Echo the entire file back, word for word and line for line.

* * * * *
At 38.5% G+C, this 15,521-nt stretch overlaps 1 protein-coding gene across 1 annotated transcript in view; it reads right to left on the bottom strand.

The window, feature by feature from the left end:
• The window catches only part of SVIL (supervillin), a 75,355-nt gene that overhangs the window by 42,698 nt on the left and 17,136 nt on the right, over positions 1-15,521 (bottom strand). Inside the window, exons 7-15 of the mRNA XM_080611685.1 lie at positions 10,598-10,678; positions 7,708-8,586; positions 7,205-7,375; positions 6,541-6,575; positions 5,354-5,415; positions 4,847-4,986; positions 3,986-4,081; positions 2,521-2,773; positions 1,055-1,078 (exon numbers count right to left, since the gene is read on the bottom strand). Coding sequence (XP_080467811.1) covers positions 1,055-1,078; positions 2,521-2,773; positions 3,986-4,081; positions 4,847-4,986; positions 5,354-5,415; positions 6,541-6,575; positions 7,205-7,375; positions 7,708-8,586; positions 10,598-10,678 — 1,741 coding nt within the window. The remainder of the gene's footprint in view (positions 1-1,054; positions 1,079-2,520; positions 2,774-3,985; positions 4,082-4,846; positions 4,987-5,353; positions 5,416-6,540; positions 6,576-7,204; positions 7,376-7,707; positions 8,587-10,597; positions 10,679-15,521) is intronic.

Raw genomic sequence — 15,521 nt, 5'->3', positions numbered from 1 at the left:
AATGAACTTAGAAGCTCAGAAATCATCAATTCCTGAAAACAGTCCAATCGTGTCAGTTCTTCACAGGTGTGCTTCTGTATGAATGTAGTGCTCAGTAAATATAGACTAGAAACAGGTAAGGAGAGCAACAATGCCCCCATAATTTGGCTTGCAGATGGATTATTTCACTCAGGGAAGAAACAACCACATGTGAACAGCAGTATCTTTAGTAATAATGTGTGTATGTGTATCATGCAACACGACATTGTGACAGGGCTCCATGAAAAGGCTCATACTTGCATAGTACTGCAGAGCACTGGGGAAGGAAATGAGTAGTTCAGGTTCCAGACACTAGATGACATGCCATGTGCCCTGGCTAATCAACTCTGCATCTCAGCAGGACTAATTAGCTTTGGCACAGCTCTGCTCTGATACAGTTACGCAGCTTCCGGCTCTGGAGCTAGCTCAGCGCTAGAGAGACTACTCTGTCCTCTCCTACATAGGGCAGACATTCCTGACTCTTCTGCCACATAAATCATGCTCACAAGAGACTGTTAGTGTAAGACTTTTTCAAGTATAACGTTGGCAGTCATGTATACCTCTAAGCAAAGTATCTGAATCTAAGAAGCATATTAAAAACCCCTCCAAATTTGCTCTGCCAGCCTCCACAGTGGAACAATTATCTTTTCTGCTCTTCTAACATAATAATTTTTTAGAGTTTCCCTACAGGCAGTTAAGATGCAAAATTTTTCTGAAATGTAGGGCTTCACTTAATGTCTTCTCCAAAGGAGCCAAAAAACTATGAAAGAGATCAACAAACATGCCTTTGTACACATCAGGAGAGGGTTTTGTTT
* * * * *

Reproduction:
At 38.5% G+C, this 15,521-nt stretch overlaps 1 protein-coding gene across 1 annotated transcript in view; it reads right to left on the bottom strand.

The window, feature by feature from the left end:
• The window catches only part of SVIL (supervillin), a 75,355-nt gene that overhangs the window by 42,698 nt on the left and 17,136 nt on the right, over positions 1-15,521 (bottom strand). Inside the window, exons 7-15 of the mRNA XM_080611685.1 lie at positions 10,598-10,678; positions 7,708-8,586; positions 7,205-7,375; positions 6,541-6,575; positions 5,354-5,415; positions 4,847-4,986; positions 3,986-4,081; positions 2,521-2,773; positions 1,055-1,078 (exon numbers count right to left, since the gene is read on the bottom strand). Coding sequence (XP_080467811.1) covers positions 1,055-1,078; positions 2,521-2,773; positions 3,986-4,081; positions 4,847-4,986; positions 5,354-5,415; positions 6,541-6,575; positions 7,205-7,375; positions 7,708-8,586; positions 10,598-10,678 — 1,741 coding nt within the window. The remainder of the gene's footprint in view (positions 1-1,054; positions 1,079-2,520; positions 2,774-3,985; positions 4,082-4,846; positions 4,987-5,353; positions 5,416-6,540; positions 6,576-7,204; positions 7,376-7,707; positions 8,587-10,597; positions 10,679-15,521) is intronic.

Raw genomic sequence — 15,521 nt, 5'->3', positions numbered from 1 at the left:
AATGAACTTAGAAGCTCAGAAATCATCAATTCCTGAAAACAGTCCAATCGTGTCAGTTCTTCACAGGTGTGCTTCTGTATGAATGTAGTGCTCAGTAAATATAGACTAGAAACAGGTAAGGAGAGCAACAATGCCCCCATAATTTGGCTTGCAGATGGATTATTTCACTCAGGGAAGAAACAACCACATGTGAACAGCAGTATCTTTAGTAATAATGTGTGTATGTGTATCATGCAACACGACATTGTGACAGGGCTCCATGAAAAGGCTCATACTTGCATAGTACTGCAGAGCACTGGGGAAGGAAATGAGTAGTTCAGGTTCCAGACACTAGATGACATGCCATGTGCCCTGGCTAATCAACTCTGCATCTCAGCAGGACTAATTAGCTTTGGCACAGCTCTGCTCTGATACAGTTACGCAGCTTCCGGCTCTGGAGCTAGCTCAGCGCTAGAGAGACTACTCTGTCCTCTCCTACATAGGGCAGACATTCCTGACTCTTCTGCCACATAAATCATGCTCACAAGAGACTGTTAGTGTAAGACTTTTTCAAGTATAACGTTGGCAGTCATGTATACCTCTAAGCAAAGTATCTGAATCTAAGAAGCATATTAAAAACCCCTCCAAATTTGCTCTGCCAGCCTCCACAGTGGAACAATTATCTTTTCTGCTCTTCTAACATAATAATTTTTTAGAGTTTCCCTACAGGCAGTTAAGATGCAAAATTTTTCTGAAATGTAGGGCTTCACTTAATGTCTTCTCCAAAGGAGCCAAAAAACTATGAAAGAGATCAACAAACATGCCTTTGTACACATCAGGAGAGGGTTTTGTTT